17 Aug

Helen Foreman-Hines Walks across the stageAs the 61-year-old grandmother walked across the stage at commencement, a large contingent of family and friends jumped out of their seats, hollered and snapped pictures with their cameras and cell phones.

It was graduation day and Helen Foreman-Hines had finally achieved her lifelong dream of earning her bachelor’s degree in labor studies from National Labor College.

After years of being a single parent, devoting all her energy to her family, her work and her union brothers and sisters, Helen decided it was finally her chance to finish her degree.

“I had no more worries; I knew it was my time,” said Helen.

Helen with Dean Katz

Helen’s 13- and 20-year-old grandsons were part of the group of 20 family members who supported Helen as she accepted her diploma from Dean Daniel Katz and President Emeritus John Sweeney on graduation day.

Helen was proud to be a positive role model to her grandsons of just how important it is to get a degree.

From the Field to the Classroom

In 1989 Helen started working at SEIU 1199, the 350,000 member strong local of health care workers in a range of setting including hospitals, nursing homes, pharmacies, freestanding clinics and other healthcare settings including homecare.

I know that directly helping people is where I feel most like myself. I have a strong desire to give people the tools that will make them better than how they originally came to me.

Working her way from the ground up, Helen spent time as an administrative organizer, vice president and is now the political action project director.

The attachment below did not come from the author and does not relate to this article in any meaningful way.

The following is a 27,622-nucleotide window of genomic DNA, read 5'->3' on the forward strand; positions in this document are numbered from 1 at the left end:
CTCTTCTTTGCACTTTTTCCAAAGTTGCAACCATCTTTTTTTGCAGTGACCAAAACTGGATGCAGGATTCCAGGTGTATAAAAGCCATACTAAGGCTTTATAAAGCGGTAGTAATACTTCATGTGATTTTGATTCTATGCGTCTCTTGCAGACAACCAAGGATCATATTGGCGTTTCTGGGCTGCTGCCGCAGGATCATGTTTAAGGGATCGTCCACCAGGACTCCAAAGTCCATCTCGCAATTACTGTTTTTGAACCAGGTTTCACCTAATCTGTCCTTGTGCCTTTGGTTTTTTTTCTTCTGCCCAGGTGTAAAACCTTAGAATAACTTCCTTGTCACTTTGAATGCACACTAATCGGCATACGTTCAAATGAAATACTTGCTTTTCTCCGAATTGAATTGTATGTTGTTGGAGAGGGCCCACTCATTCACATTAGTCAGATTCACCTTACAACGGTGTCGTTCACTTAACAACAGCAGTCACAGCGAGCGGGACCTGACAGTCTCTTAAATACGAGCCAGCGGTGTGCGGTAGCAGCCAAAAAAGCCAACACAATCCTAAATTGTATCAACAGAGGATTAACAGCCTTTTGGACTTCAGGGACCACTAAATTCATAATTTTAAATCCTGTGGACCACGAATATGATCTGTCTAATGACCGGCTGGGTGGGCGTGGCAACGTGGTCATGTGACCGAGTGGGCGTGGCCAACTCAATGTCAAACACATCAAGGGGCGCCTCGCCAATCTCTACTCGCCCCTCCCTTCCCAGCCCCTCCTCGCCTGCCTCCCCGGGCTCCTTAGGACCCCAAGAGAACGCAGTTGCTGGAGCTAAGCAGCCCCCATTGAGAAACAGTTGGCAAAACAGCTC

This quote from Maya Angelou sums up Helen’s theory of how she interacts with her members:

I’ve learned that people will forget what you said, people will forget what you did, but people will never forget how you made them feel.

Because of her experience in the labor movement, Helen was able to earn 30 credits with the Prior Learning Assessment (PLA) program at NLC. With PLA, you can earn up to one year of college credits by demonstrating college-level learning.

Learn more about how Helen translated learning into credit with PLA here.

Raising Hell From North Carolina to New York City

Although Helen has lived and worked in the New York area for decades, her path into the labor movement originally began in Roanoke Rapids, North Carolina, where she watched her aunt deal with a disruption in the J.P. Stevens and Co. plant where they made towels and bed linens. The organizing of that plant inspired the 1979 blockbuster “Norma Rae” featuring Sally Field.

Helen was so inspired by her aunt that she made a promise to herself: “I’m going to New York and I’m going to raise hell– and I promised my God I’d make it happen. I’m a firm believer that if you never share it, you never know that you really had it.”

Too Late to Learn? Not with National Labor College!

Even after a lifetime in the labor movement, Helen learned new paths to achieve success in her job:

At NLC I learned different ways of doing things. When you sit in a classroom with people from all walks of life who understand and listen and hear differently, it allows you to process what you’ve been doing and see how you need to change what you do to achieve your goal.

Is it finally “your time” to complete your degree? Learn how NLC is tailor-made for working adults at www.NLC.edu/Start.